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Patriotic Article
Military
By C. Douglas Caffey

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Just An Old Soldier
(March 27, 2009)

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He was bent and a bit out of style with balding head and wrinkled skin. When he walked it was with a noted limp. His clothing marked him as of the past. The look in his eyes left one to wonder what he had seen and done. Was he an infantryman, perhaps at the Battle of the Bulge?

Or was he a Marine on Iwo Jima who clambered up those volcanic slopes seeking out the enemy?

Could he have been a door gunner on some dirty Huey? His eyes told a story, yet it was a mystery known only to himself and to his God. Perhaps his buddies had died in his presence at some rubber plant in Nam. Sixteen men in one short flash gone to a greater land leaving the soldier to mourn his own wounds and to mourn even more deeply those who were, mere seconds before, alive.

Scenes like this give a hollowed depth to one's eyes and scores the memory as with a living CD, which turns on at various times to addle the brain and return one, for a season, to years now gone.

Could he have been a fighter pilot who followed a pilot friend down, down, down until his friend crashed upon the ground in living flames, as he pulled out of the dive, just missing the trees? This scene plays over and over in his mind, though the years are far, far removed. He may have been a pilot in the Mighty Eighth in a B-17 over German skies with a crew of mere youths who had left the States just months ago. True they were in their stations; gunners firing 50 cal. machine guns at ME-109's with deadly accuracy. As the brass from spent shells fell on the aircraft floor making the sure sounds of battle, they remained at their stations, doing what young men in war do - then there was that awful sound and explosion which rocked the Flying Fortress, tearing off half a wing! The pilot called for all to jump but no parachutes appeared - except his own! He, a 1st Lt., hit the German soil with the enemy surrounding him.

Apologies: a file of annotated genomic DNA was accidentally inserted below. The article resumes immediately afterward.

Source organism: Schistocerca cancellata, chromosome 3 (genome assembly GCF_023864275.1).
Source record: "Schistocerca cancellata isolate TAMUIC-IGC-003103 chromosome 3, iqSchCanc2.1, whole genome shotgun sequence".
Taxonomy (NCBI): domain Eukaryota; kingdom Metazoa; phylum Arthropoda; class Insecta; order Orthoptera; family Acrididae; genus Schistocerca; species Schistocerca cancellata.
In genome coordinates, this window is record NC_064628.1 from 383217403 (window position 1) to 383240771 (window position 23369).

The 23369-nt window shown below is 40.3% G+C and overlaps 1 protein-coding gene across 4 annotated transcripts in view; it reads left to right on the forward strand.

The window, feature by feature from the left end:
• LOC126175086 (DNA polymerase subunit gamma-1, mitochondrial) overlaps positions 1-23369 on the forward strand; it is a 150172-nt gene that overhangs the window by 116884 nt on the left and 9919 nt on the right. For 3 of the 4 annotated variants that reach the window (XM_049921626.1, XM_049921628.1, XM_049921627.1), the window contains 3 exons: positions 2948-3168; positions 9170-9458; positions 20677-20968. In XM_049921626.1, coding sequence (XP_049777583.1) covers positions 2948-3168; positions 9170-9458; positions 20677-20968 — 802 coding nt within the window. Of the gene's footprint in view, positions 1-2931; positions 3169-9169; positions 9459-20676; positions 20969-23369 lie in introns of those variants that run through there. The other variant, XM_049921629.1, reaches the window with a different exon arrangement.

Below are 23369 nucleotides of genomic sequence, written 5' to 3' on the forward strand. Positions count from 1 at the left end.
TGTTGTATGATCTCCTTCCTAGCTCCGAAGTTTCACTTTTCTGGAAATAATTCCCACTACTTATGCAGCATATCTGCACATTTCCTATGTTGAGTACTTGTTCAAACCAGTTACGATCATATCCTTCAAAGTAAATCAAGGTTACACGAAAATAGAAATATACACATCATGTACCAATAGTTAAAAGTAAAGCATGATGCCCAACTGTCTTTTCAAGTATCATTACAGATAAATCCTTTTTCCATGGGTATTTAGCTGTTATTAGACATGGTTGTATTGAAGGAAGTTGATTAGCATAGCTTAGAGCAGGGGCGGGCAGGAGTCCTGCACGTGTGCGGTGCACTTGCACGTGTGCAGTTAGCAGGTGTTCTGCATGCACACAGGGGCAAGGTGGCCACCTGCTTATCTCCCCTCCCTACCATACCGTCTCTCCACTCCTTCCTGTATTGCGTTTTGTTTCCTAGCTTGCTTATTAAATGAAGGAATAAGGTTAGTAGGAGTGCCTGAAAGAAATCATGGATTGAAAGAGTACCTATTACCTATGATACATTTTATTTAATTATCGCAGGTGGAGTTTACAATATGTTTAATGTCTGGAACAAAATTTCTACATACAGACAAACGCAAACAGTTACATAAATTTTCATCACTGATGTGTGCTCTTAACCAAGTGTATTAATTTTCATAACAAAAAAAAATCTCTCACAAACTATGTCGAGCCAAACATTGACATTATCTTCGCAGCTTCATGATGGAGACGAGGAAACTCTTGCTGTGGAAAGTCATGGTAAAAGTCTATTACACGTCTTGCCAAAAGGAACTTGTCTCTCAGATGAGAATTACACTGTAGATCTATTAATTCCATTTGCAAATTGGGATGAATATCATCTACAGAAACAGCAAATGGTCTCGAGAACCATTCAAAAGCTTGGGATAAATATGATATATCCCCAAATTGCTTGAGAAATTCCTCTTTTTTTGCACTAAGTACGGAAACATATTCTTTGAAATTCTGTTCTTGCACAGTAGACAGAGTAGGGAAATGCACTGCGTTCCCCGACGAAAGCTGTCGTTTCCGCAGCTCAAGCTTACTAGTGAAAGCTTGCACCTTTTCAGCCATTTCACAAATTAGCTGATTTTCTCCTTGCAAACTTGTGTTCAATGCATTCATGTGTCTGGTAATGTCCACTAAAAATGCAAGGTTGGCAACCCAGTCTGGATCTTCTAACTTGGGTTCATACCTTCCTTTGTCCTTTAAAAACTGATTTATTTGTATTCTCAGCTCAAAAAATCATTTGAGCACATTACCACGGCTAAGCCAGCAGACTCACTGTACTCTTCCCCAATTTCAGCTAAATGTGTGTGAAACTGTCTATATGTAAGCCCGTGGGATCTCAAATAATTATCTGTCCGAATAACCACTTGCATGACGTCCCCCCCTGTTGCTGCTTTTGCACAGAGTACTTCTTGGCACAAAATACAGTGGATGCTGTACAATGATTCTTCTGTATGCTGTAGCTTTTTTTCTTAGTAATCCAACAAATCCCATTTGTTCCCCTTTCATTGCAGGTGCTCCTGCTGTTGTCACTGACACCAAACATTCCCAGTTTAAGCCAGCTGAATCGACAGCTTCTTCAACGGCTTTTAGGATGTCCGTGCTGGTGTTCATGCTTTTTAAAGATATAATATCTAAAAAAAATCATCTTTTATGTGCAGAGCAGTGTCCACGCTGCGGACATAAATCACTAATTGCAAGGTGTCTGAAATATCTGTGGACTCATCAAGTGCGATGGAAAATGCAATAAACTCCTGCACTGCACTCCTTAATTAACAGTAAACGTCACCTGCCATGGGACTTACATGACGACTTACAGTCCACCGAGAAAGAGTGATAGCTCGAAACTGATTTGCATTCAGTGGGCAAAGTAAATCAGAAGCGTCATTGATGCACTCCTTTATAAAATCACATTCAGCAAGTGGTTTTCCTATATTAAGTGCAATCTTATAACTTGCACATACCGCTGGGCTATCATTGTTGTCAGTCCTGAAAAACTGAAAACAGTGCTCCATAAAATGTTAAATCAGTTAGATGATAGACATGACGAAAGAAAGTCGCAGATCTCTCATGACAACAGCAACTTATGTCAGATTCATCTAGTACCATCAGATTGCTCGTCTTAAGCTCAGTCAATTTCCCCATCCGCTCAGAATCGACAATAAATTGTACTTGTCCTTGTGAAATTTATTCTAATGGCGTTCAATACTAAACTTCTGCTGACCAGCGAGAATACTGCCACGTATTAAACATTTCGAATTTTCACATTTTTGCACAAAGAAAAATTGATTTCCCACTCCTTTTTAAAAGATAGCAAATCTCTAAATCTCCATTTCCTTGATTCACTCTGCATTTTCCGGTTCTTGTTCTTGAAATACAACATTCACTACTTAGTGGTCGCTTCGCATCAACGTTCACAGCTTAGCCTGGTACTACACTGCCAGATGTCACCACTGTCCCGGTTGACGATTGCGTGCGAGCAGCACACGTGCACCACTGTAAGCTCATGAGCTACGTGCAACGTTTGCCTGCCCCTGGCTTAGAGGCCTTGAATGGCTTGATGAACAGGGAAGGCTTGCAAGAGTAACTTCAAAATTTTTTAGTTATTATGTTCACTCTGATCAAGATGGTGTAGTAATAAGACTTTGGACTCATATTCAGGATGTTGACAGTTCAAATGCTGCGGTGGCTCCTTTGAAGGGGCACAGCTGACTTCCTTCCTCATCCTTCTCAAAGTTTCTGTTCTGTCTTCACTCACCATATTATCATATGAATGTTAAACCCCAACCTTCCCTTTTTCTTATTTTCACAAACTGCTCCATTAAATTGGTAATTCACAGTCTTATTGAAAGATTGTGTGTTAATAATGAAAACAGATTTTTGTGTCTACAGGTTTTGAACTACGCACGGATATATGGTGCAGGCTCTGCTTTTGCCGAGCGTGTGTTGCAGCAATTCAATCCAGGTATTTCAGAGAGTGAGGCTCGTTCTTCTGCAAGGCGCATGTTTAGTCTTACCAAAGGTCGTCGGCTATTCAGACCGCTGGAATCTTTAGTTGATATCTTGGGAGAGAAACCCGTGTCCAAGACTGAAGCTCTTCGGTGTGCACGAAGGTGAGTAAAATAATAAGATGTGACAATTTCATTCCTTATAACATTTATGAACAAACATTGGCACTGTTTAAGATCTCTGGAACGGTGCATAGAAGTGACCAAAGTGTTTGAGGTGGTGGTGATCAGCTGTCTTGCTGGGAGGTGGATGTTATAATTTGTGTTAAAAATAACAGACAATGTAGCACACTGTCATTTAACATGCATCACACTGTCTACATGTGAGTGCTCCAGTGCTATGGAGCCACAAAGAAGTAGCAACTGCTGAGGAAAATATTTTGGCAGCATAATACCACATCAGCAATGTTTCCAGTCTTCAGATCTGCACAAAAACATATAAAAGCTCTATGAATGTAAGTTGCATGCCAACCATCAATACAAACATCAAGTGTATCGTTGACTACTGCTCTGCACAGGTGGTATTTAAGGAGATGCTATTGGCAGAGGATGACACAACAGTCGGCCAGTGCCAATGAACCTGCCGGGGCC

Off to a prison camp to barely survive for the duration of the war. Every night the scene played over and over in his soul - giving that special look that airmen have when a crew has been lost.

He may have been a member of the same squadron as my good friend, Emmit Bagwell, who in the Mighty Eighth in Europe, flight engineer on that certain B-24, which was blown off the runway in England by a sudden storm, causing the craft to crash into a radar hut killing two Brits and then exploding with a load of five-hundred pound bombs, leaving the scene with no evidence of a human being, nor any likeness to the mighty B-24. This would hollow the eyes of any airman for the rest of his life!

Then, who is this aged veteran, bent, wrinkled, balding, with those forlorn eyes? Maybe he was spat upon after returning from Nam where we were not allowed to win the war. Whoever he is, he will not be here long, and all the days ahead may well be like the day I saw him; wondering who he was, and what he had seen, and what he had done, and what had been done to him by those who blame him for all the blood of all the wars.

Just allow him to pass. Hold your tongue and cross to the other side of the street. Don't be so bold as to thank him for securing freedom.

By C. Douglas Caffey
Copyright 2004

Author's Bio:
C. Douglas Caffey is a disabled veteran of WWII. He served (1944-1946) in the 509th Composite Bomb Group, 58th Wing, Air Photo Unit, 20th Air Force, United States Army Air Force. It was the 509th who dropped the atomic bombs on Japan and did the atom bomb tests at Bikini in the Pacific. A chronic sufferer of PTSD since WWII, Doug is a former college dean. He started writing poetry several years ago and though he doesn't claim to be a poet, he does claim to write from the heart.

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